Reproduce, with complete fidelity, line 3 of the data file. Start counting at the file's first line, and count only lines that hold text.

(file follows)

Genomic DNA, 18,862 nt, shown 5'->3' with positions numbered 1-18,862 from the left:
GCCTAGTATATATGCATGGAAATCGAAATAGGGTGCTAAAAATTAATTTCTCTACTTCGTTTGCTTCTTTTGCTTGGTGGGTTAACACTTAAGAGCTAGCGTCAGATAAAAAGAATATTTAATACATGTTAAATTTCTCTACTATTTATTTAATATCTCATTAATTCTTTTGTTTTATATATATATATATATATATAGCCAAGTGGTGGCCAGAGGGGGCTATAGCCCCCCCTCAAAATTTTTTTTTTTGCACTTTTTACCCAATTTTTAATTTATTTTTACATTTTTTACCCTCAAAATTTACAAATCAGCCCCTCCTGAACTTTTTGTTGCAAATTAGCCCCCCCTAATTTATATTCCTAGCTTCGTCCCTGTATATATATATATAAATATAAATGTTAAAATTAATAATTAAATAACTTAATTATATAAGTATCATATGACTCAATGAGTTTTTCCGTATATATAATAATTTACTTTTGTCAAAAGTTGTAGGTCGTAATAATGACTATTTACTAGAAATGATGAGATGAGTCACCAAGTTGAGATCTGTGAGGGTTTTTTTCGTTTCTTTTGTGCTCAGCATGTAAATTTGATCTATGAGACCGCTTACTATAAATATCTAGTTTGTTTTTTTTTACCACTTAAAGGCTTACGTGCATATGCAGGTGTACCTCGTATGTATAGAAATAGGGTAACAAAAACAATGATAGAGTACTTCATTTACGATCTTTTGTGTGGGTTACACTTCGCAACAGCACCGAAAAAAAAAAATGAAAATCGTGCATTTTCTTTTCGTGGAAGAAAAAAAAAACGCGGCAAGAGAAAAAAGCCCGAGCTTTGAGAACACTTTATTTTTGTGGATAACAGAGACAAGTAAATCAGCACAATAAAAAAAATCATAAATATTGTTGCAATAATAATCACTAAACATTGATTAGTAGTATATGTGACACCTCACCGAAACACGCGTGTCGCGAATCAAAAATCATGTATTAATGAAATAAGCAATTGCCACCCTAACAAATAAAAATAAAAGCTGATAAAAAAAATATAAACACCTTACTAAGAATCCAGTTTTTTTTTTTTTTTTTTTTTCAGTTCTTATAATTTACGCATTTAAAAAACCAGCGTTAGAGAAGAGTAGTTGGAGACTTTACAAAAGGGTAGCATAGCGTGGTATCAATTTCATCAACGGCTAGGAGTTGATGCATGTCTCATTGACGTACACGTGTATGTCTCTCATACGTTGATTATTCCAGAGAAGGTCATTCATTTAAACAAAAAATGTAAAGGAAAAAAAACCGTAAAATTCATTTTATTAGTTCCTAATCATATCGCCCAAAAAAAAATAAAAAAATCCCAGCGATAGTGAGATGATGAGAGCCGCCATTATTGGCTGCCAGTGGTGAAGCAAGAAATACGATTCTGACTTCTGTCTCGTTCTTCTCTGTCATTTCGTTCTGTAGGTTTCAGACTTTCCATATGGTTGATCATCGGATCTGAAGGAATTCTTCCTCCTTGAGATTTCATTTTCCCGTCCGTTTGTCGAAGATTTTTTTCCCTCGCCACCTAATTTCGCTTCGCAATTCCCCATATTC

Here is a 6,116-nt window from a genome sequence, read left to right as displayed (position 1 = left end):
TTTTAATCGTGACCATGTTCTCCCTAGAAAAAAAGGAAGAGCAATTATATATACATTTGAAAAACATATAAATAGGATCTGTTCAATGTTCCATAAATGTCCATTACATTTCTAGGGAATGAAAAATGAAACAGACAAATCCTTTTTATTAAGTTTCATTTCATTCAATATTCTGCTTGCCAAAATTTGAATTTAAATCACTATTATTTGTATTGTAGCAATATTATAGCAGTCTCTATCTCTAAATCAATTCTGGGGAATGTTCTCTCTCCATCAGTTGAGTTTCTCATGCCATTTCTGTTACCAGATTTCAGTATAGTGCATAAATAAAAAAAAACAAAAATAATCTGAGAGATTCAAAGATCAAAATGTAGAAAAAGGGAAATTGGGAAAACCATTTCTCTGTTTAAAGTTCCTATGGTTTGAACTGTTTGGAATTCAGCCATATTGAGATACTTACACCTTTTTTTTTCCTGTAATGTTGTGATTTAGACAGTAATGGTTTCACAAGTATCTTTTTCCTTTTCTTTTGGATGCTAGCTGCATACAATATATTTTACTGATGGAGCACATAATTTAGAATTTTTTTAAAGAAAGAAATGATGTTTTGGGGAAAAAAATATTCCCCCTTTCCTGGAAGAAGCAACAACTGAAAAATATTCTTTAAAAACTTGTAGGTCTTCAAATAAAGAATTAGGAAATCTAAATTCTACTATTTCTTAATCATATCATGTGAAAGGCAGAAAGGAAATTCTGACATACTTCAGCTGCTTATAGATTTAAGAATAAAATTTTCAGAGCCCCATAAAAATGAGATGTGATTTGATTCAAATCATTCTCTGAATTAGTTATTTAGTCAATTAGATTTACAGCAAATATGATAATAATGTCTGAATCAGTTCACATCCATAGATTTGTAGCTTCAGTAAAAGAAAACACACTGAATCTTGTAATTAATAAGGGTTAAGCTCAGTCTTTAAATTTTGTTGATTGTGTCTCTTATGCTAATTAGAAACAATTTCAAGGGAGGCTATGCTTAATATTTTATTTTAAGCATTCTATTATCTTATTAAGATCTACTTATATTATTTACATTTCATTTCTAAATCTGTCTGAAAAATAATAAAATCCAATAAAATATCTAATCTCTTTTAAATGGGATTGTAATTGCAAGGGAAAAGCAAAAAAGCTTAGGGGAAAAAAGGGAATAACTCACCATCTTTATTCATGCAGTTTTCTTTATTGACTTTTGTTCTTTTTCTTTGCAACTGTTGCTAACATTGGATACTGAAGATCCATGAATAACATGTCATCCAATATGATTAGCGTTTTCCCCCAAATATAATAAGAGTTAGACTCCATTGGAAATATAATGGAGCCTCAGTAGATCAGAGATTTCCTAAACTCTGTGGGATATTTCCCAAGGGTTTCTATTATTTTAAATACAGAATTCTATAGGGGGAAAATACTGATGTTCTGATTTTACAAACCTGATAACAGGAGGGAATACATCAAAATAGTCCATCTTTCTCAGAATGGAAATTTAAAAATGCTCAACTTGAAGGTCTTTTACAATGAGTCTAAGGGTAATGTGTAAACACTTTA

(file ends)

Here is a 6,116-nt window from a genome sequence, read left to right as displayed (position 1 = left end):